Saturday, February 13, 2010

Simple, perfect cornbread

Hi Megs,

I thought today you could use a dose of comfort food. Wish you were here to share this with me! Sorry the picture sucks. I still haven't bothered to read the manual to my camera and figure out the low light settings, so I really shouldn't take pictures for the blog at night. Maybe when I finish my PhD I'll get around to figuring it out...

So, Alex and I bought half a pig from a local farm this winter, and I'm telling you, I'm never going back to store-bought. No guilt, no weird processing, no horrifying conditions. Just piggy. Delicious, delicious piggy. So anyway, we've been eating more pork than usual. The other night I decided to make chili, but instead of ground beef I used ground PORK, and instead of kidney beans I used local cattle beans, which seem to be exactly like kidney beans in every way except they're spotted red and white. Also, since it's a small company there's always a rock in there somewhere, which adds some excitement to dinner.

Anyhoo, I was wishing for bread and decided to whip up a batch of cornbread. Now, I feel like lots of people (and restaurants) mess cornbread up because they won't get out of its way. The whole point of cornbread is that it's got simple ingredients and it's easy to make. Cornbread is - and should be - country. This is a recipe I got from my mom, who got it from her mom, and so on. I'm not sure they would even call it a recipe - it's just how you make cornbread, and once upon a time, everybody just knew how to do it.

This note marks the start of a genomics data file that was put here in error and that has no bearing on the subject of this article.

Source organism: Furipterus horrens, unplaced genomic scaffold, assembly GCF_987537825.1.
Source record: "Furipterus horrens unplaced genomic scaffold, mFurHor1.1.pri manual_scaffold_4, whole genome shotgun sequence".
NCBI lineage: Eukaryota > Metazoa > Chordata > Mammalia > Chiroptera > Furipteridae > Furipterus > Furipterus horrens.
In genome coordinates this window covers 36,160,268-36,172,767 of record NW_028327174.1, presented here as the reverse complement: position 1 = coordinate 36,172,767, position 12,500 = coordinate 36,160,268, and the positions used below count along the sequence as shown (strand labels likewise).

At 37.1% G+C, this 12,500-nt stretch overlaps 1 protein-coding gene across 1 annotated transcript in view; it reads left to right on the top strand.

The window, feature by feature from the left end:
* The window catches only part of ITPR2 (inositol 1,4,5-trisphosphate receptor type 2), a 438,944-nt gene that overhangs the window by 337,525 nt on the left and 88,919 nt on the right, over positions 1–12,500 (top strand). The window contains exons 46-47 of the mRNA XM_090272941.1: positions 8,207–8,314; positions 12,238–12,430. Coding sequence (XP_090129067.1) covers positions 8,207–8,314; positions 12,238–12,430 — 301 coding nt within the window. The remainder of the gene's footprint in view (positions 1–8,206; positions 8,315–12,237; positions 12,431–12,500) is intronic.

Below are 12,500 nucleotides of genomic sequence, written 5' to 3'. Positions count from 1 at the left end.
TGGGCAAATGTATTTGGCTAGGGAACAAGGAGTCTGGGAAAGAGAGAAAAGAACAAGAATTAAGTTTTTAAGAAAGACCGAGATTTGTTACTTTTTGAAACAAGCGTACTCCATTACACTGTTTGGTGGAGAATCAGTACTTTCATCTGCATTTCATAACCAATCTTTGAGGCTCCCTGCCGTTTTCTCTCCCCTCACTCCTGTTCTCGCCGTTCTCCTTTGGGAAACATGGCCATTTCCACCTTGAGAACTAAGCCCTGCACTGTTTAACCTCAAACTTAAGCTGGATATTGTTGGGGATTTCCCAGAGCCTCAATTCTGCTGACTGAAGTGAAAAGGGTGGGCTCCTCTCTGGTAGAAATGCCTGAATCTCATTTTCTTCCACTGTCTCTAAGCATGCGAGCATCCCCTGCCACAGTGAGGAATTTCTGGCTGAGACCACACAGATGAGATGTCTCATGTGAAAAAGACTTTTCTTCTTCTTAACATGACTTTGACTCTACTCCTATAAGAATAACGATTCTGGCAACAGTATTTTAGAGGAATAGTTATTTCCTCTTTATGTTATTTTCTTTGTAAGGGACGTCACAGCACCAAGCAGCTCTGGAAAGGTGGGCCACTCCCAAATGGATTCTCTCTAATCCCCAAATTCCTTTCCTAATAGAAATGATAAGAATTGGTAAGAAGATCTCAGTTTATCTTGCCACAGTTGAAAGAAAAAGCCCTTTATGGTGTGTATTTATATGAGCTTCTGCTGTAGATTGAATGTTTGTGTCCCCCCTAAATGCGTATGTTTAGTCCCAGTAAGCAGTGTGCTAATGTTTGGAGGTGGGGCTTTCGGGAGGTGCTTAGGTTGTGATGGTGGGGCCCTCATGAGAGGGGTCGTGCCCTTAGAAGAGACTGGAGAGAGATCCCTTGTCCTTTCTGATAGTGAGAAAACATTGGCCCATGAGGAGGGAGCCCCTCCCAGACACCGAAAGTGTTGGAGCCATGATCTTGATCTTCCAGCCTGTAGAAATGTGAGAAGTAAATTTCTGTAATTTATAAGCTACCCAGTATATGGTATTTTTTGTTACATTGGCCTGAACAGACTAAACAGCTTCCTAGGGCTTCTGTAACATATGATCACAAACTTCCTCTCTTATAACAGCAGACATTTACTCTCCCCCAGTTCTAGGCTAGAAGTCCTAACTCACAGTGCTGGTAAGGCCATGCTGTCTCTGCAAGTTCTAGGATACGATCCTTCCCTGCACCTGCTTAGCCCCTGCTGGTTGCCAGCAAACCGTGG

1 c cornmeal (I REALLY prefer coarse, which gives cornbread its great texture, but to each his own)
1 c flour
1 c milk (or buttermilk, or yogurt, or whatever dairy product you have lying around)
1 egg
1/4 c sugar
1/4 c oil (any one will do, but I usually use some kind of veg oil)
2 tsp baking powder
1 tsp salt
extra oil for skillet

Put some oil in a cast iron skillet, and place the skillet in the oven while it preheats, to 350 or 400. Doesn't really matter which. Mix ingredients in a big bowl (no need for a beater, a wooden spoon or spatula will easily do the trick), and pour the batter into the hot oil in the skillet. Bake until done. Eat too much of, preferably with butter.

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